Employers want soft skills in the workplace

Soft skills are a catch-all term referring to various behaviours that help people work and socialise well with others. In short, they are good manners, the ability to read the feelings of others, and emotional intelligence.  They are personality traits that give us a good work ethic, leadership skills, problem-solving abilities and strong communication techniques.  Such as communicating with one another, writing, speaking, convergent thinking. Unlike hard skills which include a person’s technical skillset and ability to perform certain functional and technical tasks, soft skills are broadly applicable across job roles and industries. It is often said that hard skills will get you an interview but you need soft skills to keep the job. 

Research conducted by Harvard University, the Carnegie Foundation and Stanford Research Center have all concluded that 85% of job success comes from having well‐developed soft and people skills, and only 15% of job success comes from technical skills and knowledge (hard skills).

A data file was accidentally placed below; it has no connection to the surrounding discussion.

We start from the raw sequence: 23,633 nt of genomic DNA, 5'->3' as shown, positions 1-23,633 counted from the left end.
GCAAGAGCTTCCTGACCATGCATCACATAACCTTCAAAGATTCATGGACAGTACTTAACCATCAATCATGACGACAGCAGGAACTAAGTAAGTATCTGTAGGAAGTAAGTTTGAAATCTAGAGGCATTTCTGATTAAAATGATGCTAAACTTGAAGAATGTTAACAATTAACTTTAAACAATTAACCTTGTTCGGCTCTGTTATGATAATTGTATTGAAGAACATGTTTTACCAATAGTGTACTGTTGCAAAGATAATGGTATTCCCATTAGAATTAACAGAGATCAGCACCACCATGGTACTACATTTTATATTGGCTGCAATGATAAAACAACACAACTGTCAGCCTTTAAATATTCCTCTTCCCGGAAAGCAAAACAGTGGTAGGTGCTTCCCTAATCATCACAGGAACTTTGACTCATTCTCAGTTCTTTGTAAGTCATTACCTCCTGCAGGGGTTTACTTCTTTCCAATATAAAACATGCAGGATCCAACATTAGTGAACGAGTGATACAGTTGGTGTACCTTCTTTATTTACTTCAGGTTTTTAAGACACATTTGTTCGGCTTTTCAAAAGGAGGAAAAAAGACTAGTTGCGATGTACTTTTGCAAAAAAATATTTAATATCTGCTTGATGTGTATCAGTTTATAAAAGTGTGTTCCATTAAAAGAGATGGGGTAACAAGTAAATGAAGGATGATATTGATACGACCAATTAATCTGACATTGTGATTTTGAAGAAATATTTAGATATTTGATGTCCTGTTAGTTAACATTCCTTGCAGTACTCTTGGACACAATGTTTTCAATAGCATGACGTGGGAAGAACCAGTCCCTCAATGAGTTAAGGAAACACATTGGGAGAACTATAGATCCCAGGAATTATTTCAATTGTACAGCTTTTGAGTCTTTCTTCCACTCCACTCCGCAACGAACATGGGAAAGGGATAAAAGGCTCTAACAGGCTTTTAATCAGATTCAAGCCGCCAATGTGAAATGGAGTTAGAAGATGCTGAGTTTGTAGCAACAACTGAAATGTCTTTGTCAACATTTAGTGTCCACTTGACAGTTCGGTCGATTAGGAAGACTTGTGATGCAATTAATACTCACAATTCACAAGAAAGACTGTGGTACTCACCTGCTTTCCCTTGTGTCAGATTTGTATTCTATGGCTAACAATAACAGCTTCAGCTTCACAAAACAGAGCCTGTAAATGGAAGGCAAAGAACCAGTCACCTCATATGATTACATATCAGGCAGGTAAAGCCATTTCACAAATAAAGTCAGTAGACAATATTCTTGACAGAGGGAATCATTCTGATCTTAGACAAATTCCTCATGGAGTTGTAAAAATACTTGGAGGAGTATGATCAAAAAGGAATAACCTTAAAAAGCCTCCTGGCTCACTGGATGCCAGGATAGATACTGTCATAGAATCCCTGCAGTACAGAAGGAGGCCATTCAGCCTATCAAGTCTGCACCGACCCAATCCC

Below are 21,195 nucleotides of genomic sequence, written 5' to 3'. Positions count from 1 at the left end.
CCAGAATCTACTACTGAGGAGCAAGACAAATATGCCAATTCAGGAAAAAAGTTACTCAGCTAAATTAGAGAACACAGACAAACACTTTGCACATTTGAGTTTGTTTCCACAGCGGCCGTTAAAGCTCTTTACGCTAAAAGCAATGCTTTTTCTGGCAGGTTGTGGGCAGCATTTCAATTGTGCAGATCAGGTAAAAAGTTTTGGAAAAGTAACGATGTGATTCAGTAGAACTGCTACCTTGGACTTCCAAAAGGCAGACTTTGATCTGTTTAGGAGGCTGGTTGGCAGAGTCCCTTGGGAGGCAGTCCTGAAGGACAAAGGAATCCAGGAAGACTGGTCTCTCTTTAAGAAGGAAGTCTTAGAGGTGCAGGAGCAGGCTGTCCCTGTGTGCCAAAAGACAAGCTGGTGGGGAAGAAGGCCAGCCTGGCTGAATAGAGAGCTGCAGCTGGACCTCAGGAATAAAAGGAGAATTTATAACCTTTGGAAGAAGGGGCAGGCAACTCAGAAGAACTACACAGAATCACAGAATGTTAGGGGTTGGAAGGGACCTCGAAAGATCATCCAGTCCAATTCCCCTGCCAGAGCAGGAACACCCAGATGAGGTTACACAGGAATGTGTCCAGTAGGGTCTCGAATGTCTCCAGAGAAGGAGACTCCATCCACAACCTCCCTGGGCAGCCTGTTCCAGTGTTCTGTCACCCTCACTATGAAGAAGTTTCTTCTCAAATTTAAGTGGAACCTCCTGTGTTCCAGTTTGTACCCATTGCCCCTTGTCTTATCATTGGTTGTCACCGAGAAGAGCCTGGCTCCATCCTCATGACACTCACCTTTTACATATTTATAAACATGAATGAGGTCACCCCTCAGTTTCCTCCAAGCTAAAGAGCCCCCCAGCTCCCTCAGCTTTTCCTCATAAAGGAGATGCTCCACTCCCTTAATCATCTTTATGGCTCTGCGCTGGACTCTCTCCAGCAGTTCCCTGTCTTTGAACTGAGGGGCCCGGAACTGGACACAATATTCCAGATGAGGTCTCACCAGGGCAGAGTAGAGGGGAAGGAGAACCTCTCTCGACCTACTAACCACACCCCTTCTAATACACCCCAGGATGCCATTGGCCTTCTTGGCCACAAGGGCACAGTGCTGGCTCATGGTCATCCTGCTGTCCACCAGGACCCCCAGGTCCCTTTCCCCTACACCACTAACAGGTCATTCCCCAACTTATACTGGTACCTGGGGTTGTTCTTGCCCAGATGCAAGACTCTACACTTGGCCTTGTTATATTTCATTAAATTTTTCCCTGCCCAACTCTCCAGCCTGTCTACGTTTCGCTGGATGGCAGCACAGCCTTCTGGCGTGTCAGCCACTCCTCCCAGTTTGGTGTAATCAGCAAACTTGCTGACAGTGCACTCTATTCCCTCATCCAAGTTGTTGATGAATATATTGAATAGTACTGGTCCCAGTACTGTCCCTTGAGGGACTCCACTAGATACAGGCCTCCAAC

Here are 5 examples of soft skills that employers seek: 

#1 Courtesy. Courtesy can mean being polite and thoughtful, showing good manners, or being kind. For example, when you show courtesy to someone, you usually offer them something they need or something that will help them out or you pre-empt something that they may need. Thinking of others and showing compassion also fall in this category.

#2 Being flexible. The ability to adapt to change and new situations quickly and willingly and quickly. Thinking ahead and going with the flow. 

#3 Team skills. Knowing how to effectively work in groups, to listen to others, and to value other opinions. Making yourself useful and thinking collaboratively shows your team that you are a valuable asset.

#4 Positive work ethic and attitude. Having belief in the moral value of work, being diligent and with a desire to do a good job and get the job done efficiently. Being productive, on time and setting a good example for other team members.